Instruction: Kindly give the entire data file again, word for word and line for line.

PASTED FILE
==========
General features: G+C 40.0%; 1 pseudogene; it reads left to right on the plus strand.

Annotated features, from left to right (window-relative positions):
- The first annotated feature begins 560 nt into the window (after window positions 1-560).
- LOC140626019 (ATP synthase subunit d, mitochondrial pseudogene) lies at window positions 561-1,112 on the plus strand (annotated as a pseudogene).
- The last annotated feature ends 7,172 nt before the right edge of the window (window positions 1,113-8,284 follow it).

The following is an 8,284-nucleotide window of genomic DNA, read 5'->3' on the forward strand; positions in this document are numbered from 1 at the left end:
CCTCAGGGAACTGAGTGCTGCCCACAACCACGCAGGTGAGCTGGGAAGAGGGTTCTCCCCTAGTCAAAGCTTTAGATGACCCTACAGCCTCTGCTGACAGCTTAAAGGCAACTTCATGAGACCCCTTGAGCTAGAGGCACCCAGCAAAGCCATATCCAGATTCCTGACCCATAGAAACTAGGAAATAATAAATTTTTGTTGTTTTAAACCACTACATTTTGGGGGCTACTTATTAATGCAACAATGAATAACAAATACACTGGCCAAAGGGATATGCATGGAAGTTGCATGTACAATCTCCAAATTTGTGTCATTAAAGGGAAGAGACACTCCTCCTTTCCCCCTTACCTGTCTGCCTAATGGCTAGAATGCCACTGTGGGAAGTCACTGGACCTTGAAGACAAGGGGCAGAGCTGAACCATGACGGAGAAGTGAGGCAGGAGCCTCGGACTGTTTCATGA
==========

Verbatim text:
General features: G+C 40.0%; 1 pseudogene; it reads left to right on the plus strand.

Annotated features, from left to right (window-relative positions):
- The first annotated feature begins 560 nt into the window (after window positions 1-560).
- LOC140626019 (ATP synthase subunit d, mitochondrial pseudogene) lies at window positions 561-1,112 on the plus strand (annotated as a pseudogene).
- The last annotated feature ends 7,172 nt before the right edge of the window (window positions 1,113-8,284 follow it).

The following is an 8,284-nucleotide window of genomic DNA, read 5'->3' on the forward strand; positions in this document are numbered from 1 at the left end:
CCTCAGGGAACTGAGTGCTGCCCACAACCACGCAGGTGAGCTGGGAAGAGGGTTCTCCCCTAGTCAAAGCTTTAGATGACCCTACAGCCTCTGCTGACAGCTTAAAGGCAACTTCATGAGACCCCTTGAGCTAGAGGCACCCAGCAAAGCCATATCCAGATTCCTGACCCATAGAAACTAGGAAATAATAAATTTTTGTTGTTTTAAACCACTACATTTTGGGGGCTACTTATTAATGCAACAATGAATAACAAATACACTGGCCAAAGGGATATGCATGGAAGTTGCATGTACAATCTCCAAATTTGTGTCATTAAAGGGAAGAGACACTCCTCCTTTCCCCCTTACCTGTCTGCCTAATGGCTAGAATGCCACTGTGGGAAGTCACTGGACCTTGAAGACAAGGGGCAGAGCTGAACCATGACGGAGAAGTGAGGCAGGAGCCTCGGACTGTTTCATGA